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Flight attendant: How 9/11 changed my job

By Heather Poole, Special to CNN
Instead of learning how to serve caviar, flight attendants are now being taught karate, Heather Poole writes.
Instead of learning how to serve caviar, flight attendants are now being taught karate, Heather Poole writes.
  • Veteran flight attendant says she prayed terrorists wouldn't strike her flights after 9/11
  • Every flight attendant now has some sort of plan if they were to be attacked, she says
  • Poole: "Never did I imagine terrorists slitting the throats of my friends and colleagues"
  • When a passenger becomes ill today, she has to consider that it might be a diversion

Editor's note: Heather Poole has worked as a flight attendant for a major U.S. airline for 16 years. She is the author of the upcoming book "Cruising Attitude: Tales of Crashpads, Crew Drama, and Crazy Passengers at 35,000 Feet," and she writes the Galley Gossip column for You can find out more about her on her blog.

(CNN) -- The great thing about being a flight attendant is that each time I walk on board a plane, a new adventure awaits.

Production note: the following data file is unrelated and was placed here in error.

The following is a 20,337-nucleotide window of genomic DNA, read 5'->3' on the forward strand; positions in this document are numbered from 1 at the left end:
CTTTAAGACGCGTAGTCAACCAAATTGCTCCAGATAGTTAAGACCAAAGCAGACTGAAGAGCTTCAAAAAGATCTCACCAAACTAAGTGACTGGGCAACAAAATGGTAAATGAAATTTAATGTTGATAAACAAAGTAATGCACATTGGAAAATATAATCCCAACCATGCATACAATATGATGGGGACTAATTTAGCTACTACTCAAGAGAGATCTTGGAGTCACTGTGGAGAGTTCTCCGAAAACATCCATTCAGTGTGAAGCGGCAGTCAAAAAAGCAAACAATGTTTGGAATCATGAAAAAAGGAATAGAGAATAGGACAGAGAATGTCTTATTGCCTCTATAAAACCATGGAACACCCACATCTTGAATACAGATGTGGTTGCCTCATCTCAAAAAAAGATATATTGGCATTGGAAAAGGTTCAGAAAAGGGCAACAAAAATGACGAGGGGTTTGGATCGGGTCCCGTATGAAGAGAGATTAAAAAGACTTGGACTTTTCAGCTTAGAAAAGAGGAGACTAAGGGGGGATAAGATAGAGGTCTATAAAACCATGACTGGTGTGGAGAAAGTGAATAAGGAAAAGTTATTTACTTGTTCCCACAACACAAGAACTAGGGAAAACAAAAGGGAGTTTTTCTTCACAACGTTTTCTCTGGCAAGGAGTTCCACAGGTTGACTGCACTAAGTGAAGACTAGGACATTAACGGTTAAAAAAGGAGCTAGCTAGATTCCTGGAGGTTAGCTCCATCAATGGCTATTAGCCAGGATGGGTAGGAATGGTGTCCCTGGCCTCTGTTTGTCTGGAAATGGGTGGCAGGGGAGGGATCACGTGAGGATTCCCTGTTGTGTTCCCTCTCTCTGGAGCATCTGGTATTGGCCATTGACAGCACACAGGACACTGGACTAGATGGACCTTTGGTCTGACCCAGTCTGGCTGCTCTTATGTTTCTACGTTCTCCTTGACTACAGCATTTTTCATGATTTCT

Though no trip is ever exactly the same, there's a timeline we try to stick to: Ten minutes after takeoff, we begin setting up carts for the service.

An hour and a half into the flight, flight attendants in coach are picking up discarded items while those in business class are whisking away salad and appetizer plates to make room for entrees.

Very rarely does the timing of the service change, which is why whenever I hear about a plane crash, I know exactly what was happening in the moments before the plane went down.

Before That Day, if I heard a reporter discussing an air disaster, I always envisioned what the flight attendants were doing right before showing everyone their brace position.

Flight attendant Heather Poole watched many of her colleagues lose jobs after 9/11.
Flight attendant Heather Poole watched many of her colleagues lose jobs after 9/11.

Never did I imagine terrorists slitting the throats of my friends and colleagues to gain access to the cockpit, just like office workers probably never dreamt of what they'd do if a 767 crashed into their building.

Visit an online memorial for the flight crews who died on 9/11

Preparing for the unthinkable

Before That Day, conversations on the jump seat during takeoff revolved around loved ones or layover plans.

After, they were all about one thing: What would I do if something happened?

In the months that followed, I can't tell you how many times I prayed, sitting on the jump seat during takeoff, that it wouldn't come to that. And if it did come to that, I prayed it would happen before we finished the service, because I didn't want to have to do all that work and then die.

"Here's what I'm going to do," one of my co-workers said. He motioned to the insert of soda -- the plastic container full of cans that we slide into the beverage cart -- sitting on the linoleum floor beside our jump seats.

Grabbing a can of Pepsi, he made quick and aggressive throwing motions. "Bam! Bam! Bam!"